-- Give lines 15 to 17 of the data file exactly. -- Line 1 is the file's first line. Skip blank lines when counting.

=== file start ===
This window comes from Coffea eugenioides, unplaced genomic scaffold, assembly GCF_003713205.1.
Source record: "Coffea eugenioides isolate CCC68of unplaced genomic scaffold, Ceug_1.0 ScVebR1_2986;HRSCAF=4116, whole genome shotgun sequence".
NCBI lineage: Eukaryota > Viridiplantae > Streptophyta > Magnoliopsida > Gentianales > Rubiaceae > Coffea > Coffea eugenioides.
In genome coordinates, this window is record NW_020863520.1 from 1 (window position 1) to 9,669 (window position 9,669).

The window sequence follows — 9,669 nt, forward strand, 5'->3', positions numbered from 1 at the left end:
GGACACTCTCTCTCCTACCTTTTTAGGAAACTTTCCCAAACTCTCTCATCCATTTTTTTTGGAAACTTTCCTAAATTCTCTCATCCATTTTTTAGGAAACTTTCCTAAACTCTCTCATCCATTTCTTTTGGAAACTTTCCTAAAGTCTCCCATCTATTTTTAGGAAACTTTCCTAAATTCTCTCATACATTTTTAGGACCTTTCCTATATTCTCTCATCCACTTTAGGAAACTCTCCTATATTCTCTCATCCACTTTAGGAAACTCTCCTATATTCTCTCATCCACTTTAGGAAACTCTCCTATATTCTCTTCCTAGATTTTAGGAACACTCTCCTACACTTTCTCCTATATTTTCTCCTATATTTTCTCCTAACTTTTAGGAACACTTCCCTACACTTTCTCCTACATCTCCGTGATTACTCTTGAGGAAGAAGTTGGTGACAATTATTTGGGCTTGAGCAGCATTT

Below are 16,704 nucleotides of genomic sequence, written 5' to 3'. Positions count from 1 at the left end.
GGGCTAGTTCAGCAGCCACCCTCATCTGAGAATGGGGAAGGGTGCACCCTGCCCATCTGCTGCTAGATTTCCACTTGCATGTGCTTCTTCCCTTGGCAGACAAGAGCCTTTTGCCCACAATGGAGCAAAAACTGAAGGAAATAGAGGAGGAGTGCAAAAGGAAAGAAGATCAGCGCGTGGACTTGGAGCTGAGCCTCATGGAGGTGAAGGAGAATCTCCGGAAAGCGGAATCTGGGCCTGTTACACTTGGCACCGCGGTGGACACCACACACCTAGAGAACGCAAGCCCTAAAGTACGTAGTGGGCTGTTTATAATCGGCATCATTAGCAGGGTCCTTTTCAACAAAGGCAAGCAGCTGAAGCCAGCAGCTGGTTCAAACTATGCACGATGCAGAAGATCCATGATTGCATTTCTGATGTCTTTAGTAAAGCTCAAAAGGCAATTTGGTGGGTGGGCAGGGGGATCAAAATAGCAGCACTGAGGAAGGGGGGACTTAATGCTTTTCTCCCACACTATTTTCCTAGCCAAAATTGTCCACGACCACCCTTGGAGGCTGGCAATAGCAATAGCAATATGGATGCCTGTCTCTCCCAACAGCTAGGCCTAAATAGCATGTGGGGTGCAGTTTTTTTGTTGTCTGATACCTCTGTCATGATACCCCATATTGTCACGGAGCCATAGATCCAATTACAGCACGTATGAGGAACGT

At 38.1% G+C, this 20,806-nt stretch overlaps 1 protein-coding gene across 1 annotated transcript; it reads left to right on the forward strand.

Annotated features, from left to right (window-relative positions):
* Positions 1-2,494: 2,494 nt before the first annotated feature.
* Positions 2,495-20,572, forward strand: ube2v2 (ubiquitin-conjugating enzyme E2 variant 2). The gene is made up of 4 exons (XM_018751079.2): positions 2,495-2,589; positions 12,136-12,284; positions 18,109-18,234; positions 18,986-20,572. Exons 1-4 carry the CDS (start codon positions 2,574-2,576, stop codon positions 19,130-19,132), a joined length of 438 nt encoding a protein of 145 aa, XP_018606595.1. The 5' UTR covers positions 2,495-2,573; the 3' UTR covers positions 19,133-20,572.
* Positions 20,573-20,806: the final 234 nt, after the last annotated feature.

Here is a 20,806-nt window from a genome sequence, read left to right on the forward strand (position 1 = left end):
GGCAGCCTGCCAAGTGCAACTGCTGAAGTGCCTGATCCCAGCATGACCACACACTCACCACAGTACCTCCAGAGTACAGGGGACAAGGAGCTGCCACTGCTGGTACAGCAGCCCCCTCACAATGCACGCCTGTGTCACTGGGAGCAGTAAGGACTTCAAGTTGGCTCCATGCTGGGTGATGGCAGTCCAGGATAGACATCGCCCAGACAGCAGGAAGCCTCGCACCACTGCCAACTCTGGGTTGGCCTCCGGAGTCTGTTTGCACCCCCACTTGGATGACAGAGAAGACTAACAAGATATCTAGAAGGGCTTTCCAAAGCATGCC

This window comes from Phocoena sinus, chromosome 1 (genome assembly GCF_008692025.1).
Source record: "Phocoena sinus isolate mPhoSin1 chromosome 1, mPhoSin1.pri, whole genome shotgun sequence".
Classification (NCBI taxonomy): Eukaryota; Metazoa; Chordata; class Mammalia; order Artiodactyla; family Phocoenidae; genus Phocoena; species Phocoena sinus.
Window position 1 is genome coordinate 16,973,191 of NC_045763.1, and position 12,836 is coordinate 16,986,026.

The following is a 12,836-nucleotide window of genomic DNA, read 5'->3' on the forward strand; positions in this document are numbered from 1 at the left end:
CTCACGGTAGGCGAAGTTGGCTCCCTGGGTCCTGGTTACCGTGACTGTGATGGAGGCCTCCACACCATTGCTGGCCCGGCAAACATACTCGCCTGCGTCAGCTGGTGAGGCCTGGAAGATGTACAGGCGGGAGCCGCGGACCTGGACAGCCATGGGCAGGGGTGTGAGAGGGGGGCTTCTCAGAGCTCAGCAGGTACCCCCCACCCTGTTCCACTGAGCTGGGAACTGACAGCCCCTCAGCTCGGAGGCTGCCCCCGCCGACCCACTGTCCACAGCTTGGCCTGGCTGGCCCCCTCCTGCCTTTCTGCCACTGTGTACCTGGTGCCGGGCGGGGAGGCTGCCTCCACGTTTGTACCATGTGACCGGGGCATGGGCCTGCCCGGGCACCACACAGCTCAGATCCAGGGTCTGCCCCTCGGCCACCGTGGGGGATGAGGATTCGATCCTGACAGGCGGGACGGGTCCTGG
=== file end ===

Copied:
GGCAGCCTGCCAAGTGCAACTGCTGAAGTGCCTGATCCCAGCATGACCACACACTCACCACAGTACCTCCAGAGTACAGGGGACAAGGAGCTGCCACTGCTGGTACAGCAGCCCCCTCACAATGCACGCCTGTGTCACTGGGAGCAGTAAGGACTTCAAGTTGGCTCCATGCTGGGTGATGGCAGTCCAGGATAGACATCGCCCAGACAGCAGGAAGCCTCGCACCACTGCCAACTCTGGGTTGGCCTCCGGAGTCTGTTTGCACCCCCACTTGGATGACAGAGAAGACTAACAAGATATCTAGAAGGGCTTTCCAAAGCATGCC

This window comes from Phocoena sinus, chromosome 1 (genome assembly GCF_008692025.1).
Source record: "Phocoena sinus isolate mPhoSin1 chromosome 1, mPhoSin1.pri, whole genome shotgun sequence".